Outdoor Cat Population in L.A. Is the Focus of an Awareness Program

09/15/2014 02:11 pm ET Updated Nov 15, 2014

Over 1 million outdoor cats roam Los Angeles -- a statistic not known to most people because feral or stray cats are good at finding places to tuck themselves away so the public never senses the magnitude of the problem.

In New York, one woman has been running a program to help heighten awareness of the homeless cat population there, so Karn Myers, co-found and executive director of FixNation, a 501c3 not-for-profit organization in Los Angeles, invited Leslie Farrell, founder of Architects for Animals, to introduce her program here.

Architects for Animals began in 2010, and since that time some of New York's most prestigious architectural designers have donated imaginative shelters intended to provide the outdoor cat population with a refuge from the cold.

"I was surprised and delighted to be called, and immediately started researching and calling Los Angeles design firms," says Farrell, who was in Los Angeles for the FixNation fundraiser where the designs were presented.

Fourteen interesting, inventive shelter designs were introduced to the public at an event held at the Herman Miller Showroom in Culver City on September 10. The affair raised funds for FixNation. Both Architects for Animals and FixNation ultimately support what is known as a a Trap-Neuter-Return (TNR) policy for a more specific "fix" than simply sheltering homeless cats. (See below for more about TNR.)


Shelter Designs

Though the shelters designed for New York cats needed to take into account cold weather, the homes designed for L.A.'s cat population were able to be more open while still providing cozy nooks within a structure for cats to tuck away for a peaceful nap.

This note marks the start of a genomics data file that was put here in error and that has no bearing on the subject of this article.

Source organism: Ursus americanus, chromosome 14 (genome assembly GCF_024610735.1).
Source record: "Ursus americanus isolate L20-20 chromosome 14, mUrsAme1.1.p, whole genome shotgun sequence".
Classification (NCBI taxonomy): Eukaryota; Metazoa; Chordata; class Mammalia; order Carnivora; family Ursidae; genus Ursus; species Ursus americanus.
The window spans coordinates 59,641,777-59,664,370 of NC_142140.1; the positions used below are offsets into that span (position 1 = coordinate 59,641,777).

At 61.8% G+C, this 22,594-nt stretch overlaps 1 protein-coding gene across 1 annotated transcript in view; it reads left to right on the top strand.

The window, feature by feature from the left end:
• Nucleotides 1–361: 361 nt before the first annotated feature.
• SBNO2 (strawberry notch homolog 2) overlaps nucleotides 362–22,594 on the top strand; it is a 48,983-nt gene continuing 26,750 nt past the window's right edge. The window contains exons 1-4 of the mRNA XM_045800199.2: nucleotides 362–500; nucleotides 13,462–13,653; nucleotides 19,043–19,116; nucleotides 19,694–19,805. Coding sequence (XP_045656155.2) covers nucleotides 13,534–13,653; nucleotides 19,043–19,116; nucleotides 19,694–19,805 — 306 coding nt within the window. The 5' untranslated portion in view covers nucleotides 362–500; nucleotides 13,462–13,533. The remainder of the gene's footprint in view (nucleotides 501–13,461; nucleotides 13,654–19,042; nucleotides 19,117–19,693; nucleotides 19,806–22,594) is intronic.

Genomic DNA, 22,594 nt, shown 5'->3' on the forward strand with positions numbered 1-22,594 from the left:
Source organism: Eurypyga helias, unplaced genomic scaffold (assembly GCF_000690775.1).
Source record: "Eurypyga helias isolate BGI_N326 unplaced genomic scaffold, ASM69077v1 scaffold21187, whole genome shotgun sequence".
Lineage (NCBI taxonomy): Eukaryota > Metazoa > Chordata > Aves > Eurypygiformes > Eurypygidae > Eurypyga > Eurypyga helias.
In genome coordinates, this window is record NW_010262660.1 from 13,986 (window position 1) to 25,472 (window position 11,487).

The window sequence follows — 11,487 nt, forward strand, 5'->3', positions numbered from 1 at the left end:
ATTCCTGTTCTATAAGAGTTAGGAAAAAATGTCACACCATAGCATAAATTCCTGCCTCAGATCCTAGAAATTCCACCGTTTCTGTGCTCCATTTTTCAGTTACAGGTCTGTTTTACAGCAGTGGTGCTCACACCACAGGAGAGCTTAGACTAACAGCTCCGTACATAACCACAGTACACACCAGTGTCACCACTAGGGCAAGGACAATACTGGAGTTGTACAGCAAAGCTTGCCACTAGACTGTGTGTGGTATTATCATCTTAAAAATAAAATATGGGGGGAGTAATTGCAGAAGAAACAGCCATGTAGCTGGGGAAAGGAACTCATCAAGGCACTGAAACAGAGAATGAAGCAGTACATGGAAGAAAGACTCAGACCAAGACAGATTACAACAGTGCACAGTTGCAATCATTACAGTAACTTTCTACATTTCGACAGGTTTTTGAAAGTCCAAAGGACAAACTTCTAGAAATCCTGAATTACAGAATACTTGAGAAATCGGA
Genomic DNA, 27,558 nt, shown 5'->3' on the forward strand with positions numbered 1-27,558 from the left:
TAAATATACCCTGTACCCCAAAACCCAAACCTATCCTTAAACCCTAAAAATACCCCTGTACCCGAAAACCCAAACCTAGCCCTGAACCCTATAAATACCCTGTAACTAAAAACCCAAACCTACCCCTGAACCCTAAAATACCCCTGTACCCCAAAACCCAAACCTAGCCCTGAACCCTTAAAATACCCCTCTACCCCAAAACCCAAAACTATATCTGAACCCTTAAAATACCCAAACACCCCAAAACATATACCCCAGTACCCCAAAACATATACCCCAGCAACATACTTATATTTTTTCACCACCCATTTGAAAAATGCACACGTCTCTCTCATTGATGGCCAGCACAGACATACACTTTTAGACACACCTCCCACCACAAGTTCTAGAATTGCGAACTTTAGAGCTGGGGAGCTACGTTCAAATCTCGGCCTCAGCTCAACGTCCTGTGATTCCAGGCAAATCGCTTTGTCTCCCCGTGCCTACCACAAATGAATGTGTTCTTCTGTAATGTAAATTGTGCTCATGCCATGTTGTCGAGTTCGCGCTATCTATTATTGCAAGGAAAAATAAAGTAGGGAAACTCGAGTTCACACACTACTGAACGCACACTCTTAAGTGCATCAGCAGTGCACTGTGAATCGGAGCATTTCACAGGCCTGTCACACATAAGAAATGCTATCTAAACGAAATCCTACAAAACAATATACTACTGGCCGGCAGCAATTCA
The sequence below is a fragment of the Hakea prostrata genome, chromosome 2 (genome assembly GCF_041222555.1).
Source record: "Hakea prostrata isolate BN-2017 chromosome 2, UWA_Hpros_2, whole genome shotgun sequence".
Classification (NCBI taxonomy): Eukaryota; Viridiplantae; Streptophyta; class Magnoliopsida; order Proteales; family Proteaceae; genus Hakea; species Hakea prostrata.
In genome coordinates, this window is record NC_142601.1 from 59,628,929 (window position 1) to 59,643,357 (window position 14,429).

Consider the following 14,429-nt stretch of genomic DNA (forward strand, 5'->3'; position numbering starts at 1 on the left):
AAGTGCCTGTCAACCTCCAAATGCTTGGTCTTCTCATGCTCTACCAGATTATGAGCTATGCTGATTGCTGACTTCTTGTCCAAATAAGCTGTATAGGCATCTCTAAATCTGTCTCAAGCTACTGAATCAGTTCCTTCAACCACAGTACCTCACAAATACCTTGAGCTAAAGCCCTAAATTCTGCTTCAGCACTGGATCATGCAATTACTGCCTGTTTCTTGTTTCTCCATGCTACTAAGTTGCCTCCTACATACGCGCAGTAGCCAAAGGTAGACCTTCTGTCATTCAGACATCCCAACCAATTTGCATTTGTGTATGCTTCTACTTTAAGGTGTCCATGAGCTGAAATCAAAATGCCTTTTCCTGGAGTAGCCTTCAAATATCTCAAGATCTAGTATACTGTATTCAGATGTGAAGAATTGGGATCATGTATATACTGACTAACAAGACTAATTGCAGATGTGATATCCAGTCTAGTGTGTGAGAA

The designs on display included a habitat called Habicat; another that consisted of a set of brightly painted, slatted platforms that provided space where numerous cats could perch or nap; there were several tunnel-like structures made of various materials so that cats climb in and hide out. Another structure used turf to carpet cubbyholes to provide durable comfortable padding, and one featured the letters MEOW, with the letters carved in such a way that each letter offered shelter for a feline. (To see photos of some of the shelters, click here.)

"There are so many cat lovers here in Los Angeles who are not aware of the stray cat problem," says Karn Myers. "With heightened awareness, I think we will gain people to help. Animal activists want to reduce the number of animals that are taken to our shelters and euthanized -- a sad system of control that actually costs taxpayers a lot of money, between animal control services and housing them in shelters.

"Here and in other communities, we've found that the Trap/Neuter and Release system works."

How Trap/Neuter/Release Works
If someone does notice there are stray cats near their office or their home, FixNation maintains a good supply of humane traps to lend out at no charge.

"If people will place a trap, they can then bring the animal to us and we neuter at no charge. The cat is kept here for a couple of days to recover and then it is released back to the neighborhood where it was found," says Myers.

Neutered cats are better behaved (no yowling, fighting or any of the issues that go along with competition for mating) and when a community has a feral cat population -- preferably a neutered one -- they have a nontoxic form of rodent control.

What You Can Do
FixNation maintains a mailing list, so if you would like to be kept informed about how you can help outdoor cats, sign up here.

Also talk to others about the issue. If more people know that there is a humane way to reduce the number of stray cats in L.A., they will be more likely to help.

In addition, donations to FixNation make a big difference. Currently FixNation maintains one full-time clinic where veterinarians and staff spay and see to the after-care and release of about one hundred cats per day. The more veterinarians and staff that FixNation can add, the more quickly the feral cat population can be controlled.

Kate Kelly features many true stories of American dogs on her website, and she has also featured one cat story---a cat who serves as mayor of a town in Colorado. For these stories, visit www.americacomesalive.com.